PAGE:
Document Detail

Maternal decisions about the initiation and termination of infant feeding.
MedLine Citation:
PMID:  17977617     Owner:  NLM     Status:  MEDLINE    
Caregiver responsiveness to infant hunger and fullness cues is thought to play a role in the development of overweight during infancy, but this aspect of infant feeding has received little study. This research used a qualitative approach to understand aspects of feeding responsiveness involving maternal perception and interpretation of infant feeding cues by asking mothers about factors they used to initiate and terminate infant feeding. Participants were 71 ethnically diverse mothers of healthy, term infants at 3, 6, or 12 months of age. Mothers were asked three questions about feeding initiation and termination. Qualitative content analysis was used to derive major themes. Results revealed that the extent to which infant cues were prominent in maternal approaches to feeding was variable. Some mothers focused on amount consumed or eating schedule whereas others reported sole orientation to infant state and/or oral behaviors. Other themes involved the range of intensity and specificity of the infant cues that prompted feeding initiation and termination. The qualitative findings suggest that mothers may differ in the extent to which they perceive and rely upon infant hunger and fullness cues to initiate and terminate feeding.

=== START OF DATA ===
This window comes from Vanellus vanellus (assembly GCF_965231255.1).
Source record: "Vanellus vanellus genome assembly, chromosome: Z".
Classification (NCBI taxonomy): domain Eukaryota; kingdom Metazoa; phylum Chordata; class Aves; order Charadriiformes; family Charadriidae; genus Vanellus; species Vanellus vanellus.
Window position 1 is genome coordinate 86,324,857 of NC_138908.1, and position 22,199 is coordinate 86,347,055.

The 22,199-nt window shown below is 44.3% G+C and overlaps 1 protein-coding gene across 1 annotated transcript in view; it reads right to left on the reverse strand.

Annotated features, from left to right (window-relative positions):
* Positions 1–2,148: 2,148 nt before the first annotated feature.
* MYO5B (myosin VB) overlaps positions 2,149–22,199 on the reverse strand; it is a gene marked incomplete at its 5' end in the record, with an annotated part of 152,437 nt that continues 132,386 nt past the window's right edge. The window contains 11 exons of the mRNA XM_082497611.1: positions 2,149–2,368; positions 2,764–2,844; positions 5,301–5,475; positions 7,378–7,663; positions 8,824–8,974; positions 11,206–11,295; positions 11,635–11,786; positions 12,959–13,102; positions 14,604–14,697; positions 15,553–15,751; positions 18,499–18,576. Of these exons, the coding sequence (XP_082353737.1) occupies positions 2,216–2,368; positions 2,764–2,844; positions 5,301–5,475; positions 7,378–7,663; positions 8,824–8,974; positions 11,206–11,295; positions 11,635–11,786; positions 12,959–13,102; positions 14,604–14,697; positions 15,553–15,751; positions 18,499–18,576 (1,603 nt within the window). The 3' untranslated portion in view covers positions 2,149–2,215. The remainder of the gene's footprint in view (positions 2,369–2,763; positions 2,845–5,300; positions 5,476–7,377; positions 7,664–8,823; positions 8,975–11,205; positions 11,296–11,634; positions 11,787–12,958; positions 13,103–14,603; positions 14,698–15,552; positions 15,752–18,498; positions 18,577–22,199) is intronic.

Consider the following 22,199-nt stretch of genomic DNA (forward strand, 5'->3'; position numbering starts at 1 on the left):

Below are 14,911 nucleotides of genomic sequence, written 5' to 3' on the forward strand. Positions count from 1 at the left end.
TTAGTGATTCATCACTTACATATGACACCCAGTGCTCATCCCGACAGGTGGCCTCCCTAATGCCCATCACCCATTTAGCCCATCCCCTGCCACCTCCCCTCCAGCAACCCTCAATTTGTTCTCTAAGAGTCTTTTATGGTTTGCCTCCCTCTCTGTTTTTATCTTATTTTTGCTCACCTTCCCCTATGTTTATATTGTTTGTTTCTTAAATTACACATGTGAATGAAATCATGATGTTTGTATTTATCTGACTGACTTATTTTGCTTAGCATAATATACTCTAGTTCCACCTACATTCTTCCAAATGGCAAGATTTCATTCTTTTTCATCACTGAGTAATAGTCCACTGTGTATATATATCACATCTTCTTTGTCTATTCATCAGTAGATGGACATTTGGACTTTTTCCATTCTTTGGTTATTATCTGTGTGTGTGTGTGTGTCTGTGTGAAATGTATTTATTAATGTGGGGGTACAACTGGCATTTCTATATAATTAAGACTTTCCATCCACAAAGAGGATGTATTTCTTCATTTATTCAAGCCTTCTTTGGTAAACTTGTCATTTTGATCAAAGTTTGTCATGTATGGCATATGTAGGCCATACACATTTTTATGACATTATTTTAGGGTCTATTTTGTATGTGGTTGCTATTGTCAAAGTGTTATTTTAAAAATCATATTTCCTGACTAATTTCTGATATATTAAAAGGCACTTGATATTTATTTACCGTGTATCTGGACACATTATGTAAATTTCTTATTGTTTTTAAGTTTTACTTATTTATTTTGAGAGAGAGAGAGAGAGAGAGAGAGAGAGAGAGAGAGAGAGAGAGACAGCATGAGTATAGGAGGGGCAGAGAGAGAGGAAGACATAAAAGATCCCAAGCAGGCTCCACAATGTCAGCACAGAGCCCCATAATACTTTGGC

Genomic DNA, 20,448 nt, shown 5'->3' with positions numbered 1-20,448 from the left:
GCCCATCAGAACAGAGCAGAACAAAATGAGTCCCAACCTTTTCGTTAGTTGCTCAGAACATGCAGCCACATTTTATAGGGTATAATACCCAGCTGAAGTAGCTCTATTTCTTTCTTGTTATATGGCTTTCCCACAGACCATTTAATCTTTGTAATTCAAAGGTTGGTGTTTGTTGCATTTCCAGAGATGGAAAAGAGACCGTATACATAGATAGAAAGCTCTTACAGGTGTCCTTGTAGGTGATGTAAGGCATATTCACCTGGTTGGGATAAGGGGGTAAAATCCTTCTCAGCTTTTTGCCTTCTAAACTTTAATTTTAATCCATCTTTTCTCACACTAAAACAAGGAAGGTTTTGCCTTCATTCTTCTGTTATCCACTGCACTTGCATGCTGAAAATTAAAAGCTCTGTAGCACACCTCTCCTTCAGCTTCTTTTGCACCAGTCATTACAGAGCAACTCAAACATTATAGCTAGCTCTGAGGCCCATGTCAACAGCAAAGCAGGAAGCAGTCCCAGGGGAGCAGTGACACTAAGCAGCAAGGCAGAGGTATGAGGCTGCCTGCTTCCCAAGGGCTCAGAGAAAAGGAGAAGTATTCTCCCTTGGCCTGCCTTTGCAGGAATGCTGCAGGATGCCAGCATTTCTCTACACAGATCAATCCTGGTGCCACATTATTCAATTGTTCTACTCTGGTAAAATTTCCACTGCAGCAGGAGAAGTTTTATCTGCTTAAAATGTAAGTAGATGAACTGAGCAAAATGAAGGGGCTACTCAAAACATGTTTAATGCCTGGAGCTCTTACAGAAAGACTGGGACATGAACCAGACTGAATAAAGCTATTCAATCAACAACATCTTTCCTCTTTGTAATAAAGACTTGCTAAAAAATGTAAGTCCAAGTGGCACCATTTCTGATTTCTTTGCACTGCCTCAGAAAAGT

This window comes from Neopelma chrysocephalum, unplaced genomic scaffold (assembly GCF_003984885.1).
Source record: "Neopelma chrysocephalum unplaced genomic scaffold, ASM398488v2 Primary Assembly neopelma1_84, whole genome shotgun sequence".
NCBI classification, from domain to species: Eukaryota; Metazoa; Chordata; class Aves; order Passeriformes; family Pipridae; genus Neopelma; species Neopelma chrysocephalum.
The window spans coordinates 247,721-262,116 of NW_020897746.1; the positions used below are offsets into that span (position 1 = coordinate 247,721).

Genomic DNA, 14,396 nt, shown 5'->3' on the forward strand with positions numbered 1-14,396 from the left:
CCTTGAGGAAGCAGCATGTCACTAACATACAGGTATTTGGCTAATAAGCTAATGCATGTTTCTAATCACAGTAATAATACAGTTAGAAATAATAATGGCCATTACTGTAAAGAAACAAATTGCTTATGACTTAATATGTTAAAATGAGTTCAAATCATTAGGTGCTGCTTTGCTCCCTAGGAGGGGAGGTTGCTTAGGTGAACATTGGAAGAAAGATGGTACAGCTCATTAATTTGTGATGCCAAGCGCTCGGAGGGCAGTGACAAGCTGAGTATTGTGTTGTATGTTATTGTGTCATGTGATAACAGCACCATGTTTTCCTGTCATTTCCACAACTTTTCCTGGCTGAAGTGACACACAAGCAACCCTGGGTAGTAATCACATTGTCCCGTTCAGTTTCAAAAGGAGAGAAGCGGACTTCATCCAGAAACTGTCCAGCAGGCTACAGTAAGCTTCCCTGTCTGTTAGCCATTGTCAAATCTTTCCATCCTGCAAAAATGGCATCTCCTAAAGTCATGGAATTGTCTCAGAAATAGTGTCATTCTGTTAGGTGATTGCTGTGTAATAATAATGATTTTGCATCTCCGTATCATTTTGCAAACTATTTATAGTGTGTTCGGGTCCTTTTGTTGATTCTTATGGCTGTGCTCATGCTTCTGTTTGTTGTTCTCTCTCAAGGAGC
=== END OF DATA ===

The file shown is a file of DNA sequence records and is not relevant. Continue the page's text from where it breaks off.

Eric A Hodges; Sheryl O Hughes; Judy Hopkinson; Jennifer O Fisher
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Publication Detail:
Type:  Journal Article; Research Support, N.I.H., Extramural; Research Support, U.S. Gov't, Non-P.H.S.     Date:  2007-09-18
Journal Detail:
Title:  Appetite     Volume:  50     ISSN:  0195-6663     ISO Abbreviation:  Appetite     Publication Date:    2008 Mar-May
Date Detail:
Created Date:  2008-03-03     Completed Date:  2008-08-15     Revised Date:  2008-11-21    
Medline Journal Info:
Nlm Unique ID:  8006808     Medline TA:  Appetite     Country:  England    
Other Details:
Languages:  eng     Pagination:  333-9     Citation Subset:  IM    
USDA/ARS Children's Nutrition Research Center, Baylor College of Medicine, 1100 Bates Street, Houston, TX 77030, USA.
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MeSH Terms
Decision Making
Feeding Behavior / physiology,  psychology*
Infant Nutritional Physiological Phenomena / physiology*
Infant, Newborn
Maternal Behavior
Mothers / psychology*
Overweight / etiology
Parenting / psychology*
Time Factors
Grant Support

From MEDLINE®/PubMed®, a database of the U.S. National Library of Medicine

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